By Exile


  The Curly Puddick was on his own , just whaur’ he liked to be,

Secure and shaded on his island stone, in the shadow o’ the lone ash tree,

But the puddick wasnae’ lonely, this gregarious little chiel,'

Befriended newts an’ frogs an’ sticklebacks, ‘Red breasties’, ‘Beardies’ an eels,


The Curling Pond was his domain, he was ‘King Horny Toad’

His territory included Petrie’s fields, north to the Linn Road,

An’ to the south were beech trees, wae rhododendrons doon the hill,

Near Scotty’s house, an then the lade, an then the famous Stanley Mill,


An’ to the west were berry fields, bordered by Mill Brae,

Guarded by Clarky’s hostelry, the most famous o’ its day,

An to the east a steep incline, wae berries growing, dreel by dreel,

Surmounted by a canvas camp, lived Tinker Willy o’ Sheilhill,


North by west assorted houses, whaur tarmac roads were laid,

Owr that erstwhile football pitch, whaur Stanley Juniors played,

Colossal, fearsome, hairy beasts, chased a sodden, dubbined ball,

Wae insane and maniacal fervour, while 'Pom Pom' cheered them frae the wall,


Wearing leather studded ankle boots, an’ leather shin-guards lined wae cane,

Fearless red and white hooped warriors, made crunchin’ tackles time an’ again,

In this brutal, physical, dribbling game, ye rarely saw a pass,

Instead these beasts kicked everything, that was above the grass,


The Curly Puddick watched in silence, recalling all the things he’d seen,

Bairns fishing wae nets an’ jam jars, happy, laughing, spotless clean,

He saw everything that came and went, but never said a word,

Camouflaged against the stone, he could have been a turd,


Observing from a distance, he was once bemused to see,

A bespectacled freckled red haired lad, take solitary residence up a tree,

Nightly from the ‘Byre’ he’d hear, singing or a stramash,

Then watch Tinker Willy stagger by, or stop an’ make a splash,


But in springtime it was heaven, wae spawning frogs and newts,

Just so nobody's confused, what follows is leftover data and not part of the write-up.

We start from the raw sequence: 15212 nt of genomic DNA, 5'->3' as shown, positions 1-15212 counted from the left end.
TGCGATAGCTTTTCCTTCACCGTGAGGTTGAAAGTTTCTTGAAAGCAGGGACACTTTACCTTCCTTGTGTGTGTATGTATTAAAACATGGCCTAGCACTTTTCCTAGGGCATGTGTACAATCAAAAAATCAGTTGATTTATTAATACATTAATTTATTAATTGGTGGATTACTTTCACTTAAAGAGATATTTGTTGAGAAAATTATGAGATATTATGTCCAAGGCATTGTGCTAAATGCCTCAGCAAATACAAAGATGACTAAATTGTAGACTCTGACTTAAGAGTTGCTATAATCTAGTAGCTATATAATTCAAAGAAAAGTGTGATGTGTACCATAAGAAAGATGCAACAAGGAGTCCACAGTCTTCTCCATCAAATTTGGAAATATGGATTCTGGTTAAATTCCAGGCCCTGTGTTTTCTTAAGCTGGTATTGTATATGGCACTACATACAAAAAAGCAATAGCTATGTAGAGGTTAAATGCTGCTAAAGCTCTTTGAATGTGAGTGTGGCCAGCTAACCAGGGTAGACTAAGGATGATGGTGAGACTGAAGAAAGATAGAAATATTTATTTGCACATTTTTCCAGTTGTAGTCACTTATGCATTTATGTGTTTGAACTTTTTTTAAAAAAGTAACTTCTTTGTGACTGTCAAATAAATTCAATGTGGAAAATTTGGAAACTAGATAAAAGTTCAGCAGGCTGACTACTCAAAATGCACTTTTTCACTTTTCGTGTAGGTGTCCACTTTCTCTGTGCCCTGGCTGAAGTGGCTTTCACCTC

Nesting chaffinches and wagtails, moorhens, mallards, coots,

Yellow primroses an’ daffodils, narcissi, catkins an’ sedge,

Dandielions an’ pussy-willow, white elderflower an’ hawthorn hedge,


Summertime brought excitement, the water warm and clear,

Sun-burned bairns and berry pickers, drinking Iron Brew, and Ginger beer,

This was the ‘berry picking season, the bairns had weeks off ‘schael’,

Picking ‘berries into luggies, before emptying them in a bigger pail,


Wae’ dragonflies an’ damselflies, skimming swallows an’ water skaters,

Warm evenings hatched a million midgies, the Curly puddick would dine well later,

Balmy, sultry summer nights, made blood hot, ignited passion,

Then nature took a helping hand, courting couples would be the fashion,


Half dressed in the moonlight, an’ writhing on the grass,

Was many a handsome laddie, wae’ his bonnie lass,

But autumn wasnae welcome, wae the fun o’ summer gone,

The dread o’ winter round the corner, never mind, ‘On Stanley on’,


This was the ‘tattie’ season, again bairns played their part,

Picking tatties into hampers, which in turn were emptied in a cart,

On brisk, sunny ‘tattie’ mornings, the unmistakable ‘addictive’ smell,

O’ earth being turned ow’r by the digger, made your lungs an’ heart fair swell,


Hard frozen in the winter, bairns would come an’ play,

Ice hockey at a frantic pace, or take their sledges doon the brae,

Bairns o’ every shape an’ size, wae’ noses running green and yellow,

Flushed red cheeks an’ smiling faces, wid sleep as their head hit the pillow,


Through freezing fog an morning frost, the Mill bell’s toll would welcome workers,

Wrapped in scarves an’ coats an’ turbans, grafters all, nae room for shirkers,

Arriving in buses from Murthly, Coupar Angus, Bankfoot and Blair,

They met wi’ the girls frae’ the station, Perth trains brought an awfie’ lot mair,


They linked arms wi’ the lassies frae Stanley, an’ foreigners lodged in the hotel,

Wha’ were nearly a’ Germans or  Tallys, but some English an’ Polish as well,

The Puddick had watched an’ listened, frae the roadside ditch on the Brae,

Admiring the friendship an’ chatter, that epitomised The Mill in its’ day,


He became sad though to witness the changes, man freely imposed on himsel’,

The destruction of communities an’ families, an’ wha’ silenced the proud Mill Bell?

The destruction o' the family unit, the central feature of life,

A loving environment for children, nurtured by a husband an' wife,


Aye the Puddick watched an’ reflected, on mans destruction of nature,

On mans' destruction of man himself, what hope for any future,

 Aye the Puddick watched an’ listened, his sadness maist evident tae’ see,

Sitting alone, on his island stone, wi’ a teardrop at his e’e.


COPYRIGHT – Calluna Publishing